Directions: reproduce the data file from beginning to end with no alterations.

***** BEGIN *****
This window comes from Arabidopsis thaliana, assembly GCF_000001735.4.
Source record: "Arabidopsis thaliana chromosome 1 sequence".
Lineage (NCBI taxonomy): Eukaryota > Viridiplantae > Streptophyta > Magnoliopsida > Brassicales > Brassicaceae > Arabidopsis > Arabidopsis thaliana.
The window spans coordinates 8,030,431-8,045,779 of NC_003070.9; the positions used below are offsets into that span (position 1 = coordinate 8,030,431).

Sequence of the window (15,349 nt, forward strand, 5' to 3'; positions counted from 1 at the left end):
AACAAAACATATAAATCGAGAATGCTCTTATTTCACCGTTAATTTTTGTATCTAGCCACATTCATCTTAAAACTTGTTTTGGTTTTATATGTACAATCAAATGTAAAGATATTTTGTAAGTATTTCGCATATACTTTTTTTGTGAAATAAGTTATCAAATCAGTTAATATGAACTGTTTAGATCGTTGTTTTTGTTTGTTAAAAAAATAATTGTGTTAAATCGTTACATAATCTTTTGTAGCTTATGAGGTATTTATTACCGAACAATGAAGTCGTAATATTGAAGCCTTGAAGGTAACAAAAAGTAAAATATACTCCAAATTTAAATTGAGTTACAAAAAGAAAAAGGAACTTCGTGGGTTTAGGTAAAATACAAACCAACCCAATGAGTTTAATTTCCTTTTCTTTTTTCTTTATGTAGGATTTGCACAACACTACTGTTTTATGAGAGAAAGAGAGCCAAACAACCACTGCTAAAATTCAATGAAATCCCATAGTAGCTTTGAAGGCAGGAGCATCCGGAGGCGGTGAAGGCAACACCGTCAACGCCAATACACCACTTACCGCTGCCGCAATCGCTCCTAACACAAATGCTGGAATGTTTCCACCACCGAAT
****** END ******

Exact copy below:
This window comes from Arabidopsis thaliana, assembly GCF_000001735.4.
Source record: "Arabidopsis thaliana chromosome 1 sequence".
Lineage (NCBI taxonomy): Eukaryota > Viridiplantae > Streptophyta > Magnoliopsida > Brassicales > Brassicaceae > Arabidopsis > Arabidopsis thaliana.
The window spans coordinates 8,030,431-8,045,779 of NC_003070.9; the positions used below are offsets into that span (position 1 = coordinate 8,030,431).

Sequence of the window (15,349 nt, forward strand, 5' to 3'; positions counted from 1 at the left end):
AACAAAACATATAAATCGAGAATGCTCTTATTTCACCGTTAATTTTTGTATCTAGCCACATTCATCTTAAAACTTGTTTTGGTTTTATATGTACAATCAAATGTAAAGATATTTTGTAAGTATTTCGCATATACTTTTTTTGTGAAATAAGTTATCAAATCAGTTAATATGAACTGTTTAGATCGTTGTTTTTGTTTGTTAAAAAAATAATTGTGTTAAATCGTTACATAATCTTTTGTAGCTTATGAGGTATTTATTACCGAACAATGAAGTCGTAATATTGAAGCCTTGAAGGTAACAAAAAGTAAAATATACTCCAAATTTAAATTGAGTTACAAAAAGAAAAAGGAACTTCGTGGGTTTAGGTAAAATACAAACCAACCCAATGAGTTTAATTTCCTTTTCTTTTTTCTTTATGTAGGATTTGCACAACACTACTGTTTTATGAGAGAAAGAGAGCCAAACAACCACTGCTAAAATTCAATGAAATCCCATAGTAGCTTTGAAGGCAGGAGCATCCGGAGGCGGTGAAGGCAACACCGTCAACGCCAATACACCACTTACCGCTGCCGCAATCGCTCCTAACACAAATGCTGGAATGTTTCCACCACCGAAT